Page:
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Get to know if dirt bikes are road legal

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DIRT bikes are great for traversing tricky terrain and embarking on off-road adventures.

But can you legally use them on the roads?

Standard dirt bikes are not legal on UK roads unless specifically modified and registered, but 'supermoto' bikes are allowed

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Standard dirt bikes are not legal on UK roads unless specifically modified and registered, but ‘supermoto’ bikes are allowedCredit: Getty

Are dirt bikes road legal?

No, unless specifically modified and registered for usage on the roads, dirt bikes are not street-legal in the UK.

Standard dirt bikes bought from dealerships, also referred to as motocross bikes, are not typically street-legal in the UK.

These bikes are designed for off-road use and generally lack the necessary equipment — such as lights and mirrors — for legal usage on public roads.

Also, the off-road tyres they use, which have deep tread to provide traction on loose surfaces, deteriorate rapidly when ridden on tarmac.

‘Supermoto’ bikes — dirt bikes with road tyres and complete with all the equipment necessary to be road legal — have been on the rise in the UK for the past few decades, with many riders choosing them for their superior handling, dexterity and resilience.

What other vehicles are you able to drive on the road?

Vehicle types legally allowed on British roads fall into the following categories:

  • Category L — motorcycles
  • Category M — passenger vehicles
  • Category N — goods vehicles
  • Category O — trailers
  • Categories T, C, R & S — agricultural vehicles

For a vehicle to be road legal in the UK, it must be registered and approved.

According to the government website, vehicle approval is necessary if you have:

  • built a vehicle
  • rebuilt a vehicle
  • radically altered a vehicle
  • reconstructed a classic vehicle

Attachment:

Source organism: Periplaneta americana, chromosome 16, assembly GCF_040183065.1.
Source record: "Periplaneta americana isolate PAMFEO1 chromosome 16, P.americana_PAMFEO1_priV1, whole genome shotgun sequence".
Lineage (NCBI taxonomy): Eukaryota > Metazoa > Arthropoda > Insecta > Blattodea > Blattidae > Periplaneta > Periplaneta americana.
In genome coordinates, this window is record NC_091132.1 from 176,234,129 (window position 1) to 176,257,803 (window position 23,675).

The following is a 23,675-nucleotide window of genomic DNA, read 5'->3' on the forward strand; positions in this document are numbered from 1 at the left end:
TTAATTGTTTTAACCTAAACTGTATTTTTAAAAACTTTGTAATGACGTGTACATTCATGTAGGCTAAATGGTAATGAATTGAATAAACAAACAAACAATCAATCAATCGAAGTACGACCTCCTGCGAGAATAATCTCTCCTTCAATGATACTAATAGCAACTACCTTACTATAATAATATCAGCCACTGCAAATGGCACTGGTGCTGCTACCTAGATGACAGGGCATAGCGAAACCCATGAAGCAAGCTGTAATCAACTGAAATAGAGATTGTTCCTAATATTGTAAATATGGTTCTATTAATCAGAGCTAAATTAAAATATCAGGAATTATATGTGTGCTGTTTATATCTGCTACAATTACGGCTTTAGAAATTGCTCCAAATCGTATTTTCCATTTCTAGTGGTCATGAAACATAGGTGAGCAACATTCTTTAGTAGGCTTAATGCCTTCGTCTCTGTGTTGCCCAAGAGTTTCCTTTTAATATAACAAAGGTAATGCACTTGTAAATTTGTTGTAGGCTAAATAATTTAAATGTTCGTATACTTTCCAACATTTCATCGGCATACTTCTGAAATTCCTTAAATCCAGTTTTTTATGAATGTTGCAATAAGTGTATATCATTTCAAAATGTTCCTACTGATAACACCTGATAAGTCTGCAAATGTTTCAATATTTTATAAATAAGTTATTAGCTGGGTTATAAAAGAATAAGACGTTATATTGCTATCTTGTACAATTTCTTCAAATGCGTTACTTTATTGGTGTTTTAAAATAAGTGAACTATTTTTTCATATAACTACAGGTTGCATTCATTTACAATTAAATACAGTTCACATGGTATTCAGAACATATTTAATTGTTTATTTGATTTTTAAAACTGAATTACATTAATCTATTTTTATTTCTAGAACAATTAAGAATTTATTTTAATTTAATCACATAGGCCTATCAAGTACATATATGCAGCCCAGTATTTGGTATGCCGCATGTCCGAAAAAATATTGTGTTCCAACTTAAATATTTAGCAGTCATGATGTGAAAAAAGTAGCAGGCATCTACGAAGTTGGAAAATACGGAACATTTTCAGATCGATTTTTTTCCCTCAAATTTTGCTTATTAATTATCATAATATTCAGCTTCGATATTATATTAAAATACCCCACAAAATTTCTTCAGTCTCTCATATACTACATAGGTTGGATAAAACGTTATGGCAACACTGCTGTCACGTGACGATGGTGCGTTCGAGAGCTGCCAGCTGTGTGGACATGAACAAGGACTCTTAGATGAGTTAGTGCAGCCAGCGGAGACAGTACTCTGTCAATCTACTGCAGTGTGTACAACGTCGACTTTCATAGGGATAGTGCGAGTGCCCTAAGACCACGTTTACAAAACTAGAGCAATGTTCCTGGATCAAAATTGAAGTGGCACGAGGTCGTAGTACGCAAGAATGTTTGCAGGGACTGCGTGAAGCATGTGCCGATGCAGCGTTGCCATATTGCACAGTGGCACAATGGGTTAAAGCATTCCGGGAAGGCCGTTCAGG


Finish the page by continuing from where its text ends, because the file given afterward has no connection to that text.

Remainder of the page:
• imported a vehicle
  • modified a goods vehicle

You can get vehicles approved through:

Vehicle approval is not required for:

  • heavy goods vehicles (more than 3,500kg maximum weight) over 25 years old
  • light goods vehicles (3,500kg maximum weight or less) over 10 years old
  • cars and minibuses with 8 passenger seats or less (not including the driver) over 10 years old
  • buses, coaches and minibuses with more than 8 passenger seats (not including the driver) built by a single manufacturer before 29 July 2010
  • buses, coaches and minibuses with more than 8 passenger seats (not including the driver) with different body and chassis manufacturers, made before 29 July 2011
  • tracked vehicles, for example a vehicle that runs on tracks rather than wheels
  • vehicles designed and constructed for use on construction sites, quarries, ports and airports
  • vehicles designed and constructed for and used by the armed services, fire and rescue forces, or used in maintaining public order

If your vehicle does need approval, ensure you provide proof of this when you apply to register it.

The DVLA will not register your vehicle if you fail to do so.

But of you meet all of the requirements and fill in the necessary forms, it is possible to get some very unexpected modes of transport legally on the road in the UK.

Wheeler Dealers star Edd China has built up a weird and wonderful car collection over the years — including an 87mph sofa.

Incredibly it is road legal and registered with the DVLA.

That’s despite the fact that it has no roof and has potted plants on the dash, a pizza pan for a steering wheel and a Guinness can for a throttle.

Edd China built the drivable, road legal sofe while he was studying at university

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Edd China built the drivable, road legal sofe while he was studying at university

What makes a vehicle illegal to drive on the road?

Registration

For any vehicle to be road legal in the UK, it must be registered with DVLA.

This goes for any mode of transport you’ve bought, built, rebuilt or imported and intend to use on the road.

A dealer will generally register a new car you’ve purchased for you, but if not you need to do it yourself.

Sometimes it is also necessary for the DVLA to do an inspection of your motor when it is registered — but thankfully there is no charge for this.

You can find the relevant forms for registering vehicles here.

Insurance

Your motor must be insured to drive it on UK roads.

By law this needs to be at least third-party insurance, which will cover the damages or injuries to any person, vehicle or property — but will not not cover your own vehicle f you have an accident.

Modifications

There are a number of modifications you can do to your vehicle that can land you in hot water with the law.

Tinted windows are a common offender.

The law states a minimum of 75 per cent of the light must be able to pass through the front windscreen, 70 percent of the light through the side windows, and the back window can be as dark as you like.

Another example of a modification that can get you into trouble is fitting blue lights to your motor, as these are reserved for emergency vehicles.

TAX & MOT

You need to have up-to-date road tax and a current MOT certificate for any vehicle you plan to use on the road in the UK.

The MOT test, which checks your motor is roadworthy and meets all requirements for being road legal, must be renewed annually.

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